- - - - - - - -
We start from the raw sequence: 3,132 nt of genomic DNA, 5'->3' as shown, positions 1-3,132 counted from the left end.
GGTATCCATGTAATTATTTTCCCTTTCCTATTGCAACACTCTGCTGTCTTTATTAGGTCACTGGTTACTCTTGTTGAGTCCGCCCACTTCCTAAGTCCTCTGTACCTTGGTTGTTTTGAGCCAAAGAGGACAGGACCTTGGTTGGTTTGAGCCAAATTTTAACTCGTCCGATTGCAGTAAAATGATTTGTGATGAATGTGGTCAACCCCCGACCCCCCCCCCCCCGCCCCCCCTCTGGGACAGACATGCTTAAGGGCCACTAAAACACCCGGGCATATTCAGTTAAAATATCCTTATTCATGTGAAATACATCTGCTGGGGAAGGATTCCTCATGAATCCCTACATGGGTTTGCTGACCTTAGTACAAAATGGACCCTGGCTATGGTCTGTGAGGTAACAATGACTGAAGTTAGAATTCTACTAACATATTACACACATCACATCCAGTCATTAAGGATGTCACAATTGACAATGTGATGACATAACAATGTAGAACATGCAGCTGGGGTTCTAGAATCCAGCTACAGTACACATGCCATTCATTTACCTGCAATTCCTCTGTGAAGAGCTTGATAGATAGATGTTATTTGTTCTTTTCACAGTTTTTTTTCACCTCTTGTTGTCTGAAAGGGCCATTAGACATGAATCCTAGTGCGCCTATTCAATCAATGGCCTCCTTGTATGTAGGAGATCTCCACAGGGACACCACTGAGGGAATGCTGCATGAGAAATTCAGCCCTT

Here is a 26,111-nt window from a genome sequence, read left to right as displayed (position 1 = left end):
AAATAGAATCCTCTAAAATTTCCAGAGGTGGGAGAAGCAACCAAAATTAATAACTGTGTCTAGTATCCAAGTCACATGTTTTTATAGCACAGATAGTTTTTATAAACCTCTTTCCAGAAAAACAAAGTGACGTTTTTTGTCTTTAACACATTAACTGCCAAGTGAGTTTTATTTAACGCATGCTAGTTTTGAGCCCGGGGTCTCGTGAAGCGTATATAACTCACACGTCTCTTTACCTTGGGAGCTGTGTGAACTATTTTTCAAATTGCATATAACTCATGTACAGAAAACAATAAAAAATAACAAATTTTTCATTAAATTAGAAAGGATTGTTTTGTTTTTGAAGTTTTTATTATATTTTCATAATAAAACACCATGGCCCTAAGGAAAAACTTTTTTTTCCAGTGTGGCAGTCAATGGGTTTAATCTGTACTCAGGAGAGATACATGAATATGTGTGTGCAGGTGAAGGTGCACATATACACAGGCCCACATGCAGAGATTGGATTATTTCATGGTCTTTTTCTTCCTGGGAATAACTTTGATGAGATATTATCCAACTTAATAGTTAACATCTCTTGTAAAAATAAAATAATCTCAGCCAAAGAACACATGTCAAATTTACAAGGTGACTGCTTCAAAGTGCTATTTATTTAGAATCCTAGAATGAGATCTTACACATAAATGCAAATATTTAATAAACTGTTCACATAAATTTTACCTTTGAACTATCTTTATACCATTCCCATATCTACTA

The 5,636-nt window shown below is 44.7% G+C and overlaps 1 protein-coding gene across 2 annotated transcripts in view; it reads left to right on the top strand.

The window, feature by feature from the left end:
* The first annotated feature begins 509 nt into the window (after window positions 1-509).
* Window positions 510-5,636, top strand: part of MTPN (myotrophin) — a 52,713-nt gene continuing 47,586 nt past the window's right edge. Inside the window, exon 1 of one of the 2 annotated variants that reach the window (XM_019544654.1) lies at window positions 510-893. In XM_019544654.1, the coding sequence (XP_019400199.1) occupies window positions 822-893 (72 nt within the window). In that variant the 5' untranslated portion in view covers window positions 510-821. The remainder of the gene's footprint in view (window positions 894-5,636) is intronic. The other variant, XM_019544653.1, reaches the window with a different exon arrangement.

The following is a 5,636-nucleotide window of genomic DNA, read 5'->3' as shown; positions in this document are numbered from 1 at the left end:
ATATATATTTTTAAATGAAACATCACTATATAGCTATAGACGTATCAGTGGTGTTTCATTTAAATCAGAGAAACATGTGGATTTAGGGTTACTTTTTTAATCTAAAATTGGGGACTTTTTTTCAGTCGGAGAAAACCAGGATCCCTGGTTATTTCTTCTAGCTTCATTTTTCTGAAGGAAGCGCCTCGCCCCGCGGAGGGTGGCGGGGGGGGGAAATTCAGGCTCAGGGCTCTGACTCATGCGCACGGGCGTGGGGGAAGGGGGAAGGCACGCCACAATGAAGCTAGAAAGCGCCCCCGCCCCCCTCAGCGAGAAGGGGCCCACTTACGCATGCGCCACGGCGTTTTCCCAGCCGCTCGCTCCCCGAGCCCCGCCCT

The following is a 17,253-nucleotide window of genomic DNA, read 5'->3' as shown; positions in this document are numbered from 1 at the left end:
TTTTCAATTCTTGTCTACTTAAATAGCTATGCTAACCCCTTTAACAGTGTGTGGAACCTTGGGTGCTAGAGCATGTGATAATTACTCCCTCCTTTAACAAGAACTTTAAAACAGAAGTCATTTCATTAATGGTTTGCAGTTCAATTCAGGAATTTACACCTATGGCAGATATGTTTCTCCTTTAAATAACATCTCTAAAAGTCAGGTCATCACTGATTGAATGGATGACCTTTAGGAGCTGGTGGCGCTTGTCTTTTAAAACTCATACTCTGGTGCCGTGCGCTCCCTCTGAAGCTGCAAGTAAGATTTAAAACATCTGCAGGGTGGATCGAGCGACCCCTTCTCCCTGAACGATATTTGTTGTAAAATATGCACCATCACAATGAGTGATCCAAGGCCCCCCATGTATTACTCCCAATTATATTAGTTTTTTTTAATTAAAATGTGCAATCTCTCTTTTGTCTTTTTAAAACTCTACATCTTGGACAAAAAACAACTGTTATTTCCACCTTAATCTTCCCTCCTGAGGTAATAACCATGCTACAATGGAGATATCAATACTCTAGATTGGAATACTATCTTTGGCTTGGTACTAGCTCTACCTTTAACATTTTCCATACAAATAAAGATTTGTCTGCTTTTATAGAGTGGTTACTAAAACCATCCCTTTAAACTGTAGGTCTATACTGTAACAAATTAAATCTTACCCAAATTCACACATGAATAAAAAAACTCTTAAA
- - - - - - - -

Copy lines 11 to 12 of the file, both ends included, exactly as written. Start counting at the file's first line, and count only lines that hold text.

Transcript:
The following is a 17,253-nucleotide window of genomic DNA, read 5'->3' as shown; positions in this document are numbered from 1 at the left end:
TTTTCAATTCTTGTCTACTTAAATAGCTATGCTAACCCCTTTAACAGTGTGTGGAACCTTGGGTGCTAGAGCATGTGATAATTACTCCCTCCTTTAACAAGAACTTTAAAACAGAAGTCATTTCATTAATGGTTTGCAGTTCAATTCAGGAATTTACACCTATGGCAGATATGTTTCTCCTTTAAATAACATCTCTAAAAGTCAGGTCATCACTGATTGAATGGATGACCTTTAGGAGCTGGTGGCGCTTGTCTTTTAAAACTCATACTCTGGTGCCGTGCGCTCCCTCTGAAGCTGCAAGTAAGATTTAAAACATCTGCAGGGTGGATCGAGCGACCCCTTCTCCCTGAACGATATTTGTTGTAAAATATGCACCATCACAATGAGTGATCCAAGGCCCCCCATGTATTACTCCCAATTATATTAGTTTTTTTTAATTAAAATGTGCAATCTCTCTTTTGTCTTTTTAAAACTCTACATCTTGGACAAAAAACAACTGTTATTTCCACCTTAATCTTCCCTCCTGAGGTAATAACCATGCTACAATGGAGATATCAATACTCTAGATTGGAATACTATCTTTGGCTTGGTACTAGCTCTACCTTTAACATTTTCCATACAAATAAAGATTTGTCTGCTTTTATAGAGTGGTTACTAAAACCATCCCTTTAAACTGTAGGTCTATACTGTAACAAATTAAATCTTACCCAAATTCACACATGAATAAAAAAACTCTTAAA